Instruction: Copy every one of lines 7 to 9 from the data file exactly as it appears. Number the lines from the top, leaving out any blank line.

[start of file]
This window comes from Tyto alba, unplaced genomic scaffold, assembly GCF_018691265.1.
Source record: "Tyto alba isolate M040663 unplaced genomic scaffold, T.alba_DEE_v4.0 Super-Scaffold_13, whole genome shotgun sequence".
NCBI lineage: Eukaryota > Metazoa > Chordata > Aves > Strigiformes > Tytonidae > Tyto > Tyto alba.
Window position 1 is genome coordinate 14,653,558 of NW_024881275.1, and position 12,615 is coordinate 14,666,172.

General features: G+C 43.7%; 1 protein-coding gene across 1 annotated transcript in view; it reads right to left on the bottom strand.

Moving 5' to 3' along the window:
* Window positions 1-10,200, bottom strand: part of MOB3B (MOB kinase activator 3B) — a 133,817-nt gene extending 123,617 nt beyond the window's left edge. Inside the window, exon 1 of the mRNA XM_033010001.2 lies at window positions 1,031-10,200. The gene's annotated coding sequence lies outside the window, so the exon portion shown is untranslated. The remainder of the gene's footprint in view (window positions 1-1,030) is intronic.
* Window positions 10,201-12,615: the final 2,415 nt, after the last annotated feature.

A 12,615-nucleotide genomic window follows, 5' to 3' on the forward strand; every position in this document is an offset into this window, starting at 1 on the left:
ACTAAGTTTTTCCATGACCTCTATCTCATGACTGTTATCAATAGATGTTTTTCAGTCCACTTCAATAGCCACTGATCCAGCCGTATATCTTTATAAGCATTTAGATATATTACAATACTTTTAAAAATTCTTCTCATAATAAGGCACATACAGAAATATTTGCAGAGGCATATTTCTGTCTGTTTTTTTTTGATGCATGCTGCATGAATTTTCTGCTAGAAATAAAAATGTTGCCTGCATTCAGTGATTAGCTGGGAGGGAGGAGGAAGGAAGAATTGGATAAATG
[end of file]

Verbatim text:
* Window positions 1-10,200, bottom strand: part of MOB3B (MOB kinase activator 3B) — a 133,817-nt gene extending 123,617 nt beyond the window's left edge. Inside the window, exon 1 of the mRNA XM_033010001.2 lies at window positions 1,031-10,200. The gene's annotated coding sequence lies outside the window, so the exon portion shown is untranslated. The remainder of the gene's footprint in view (window positions 1-1,030) is intronic.
* Window positions 10,201-12,615: the final 2,415 nt, after the last annotated feature.

A 12,615-nucleotide genomic window follows, 5' to 3' on the forward strand; every position in this document is an offset into this window, starting at 1 on the left: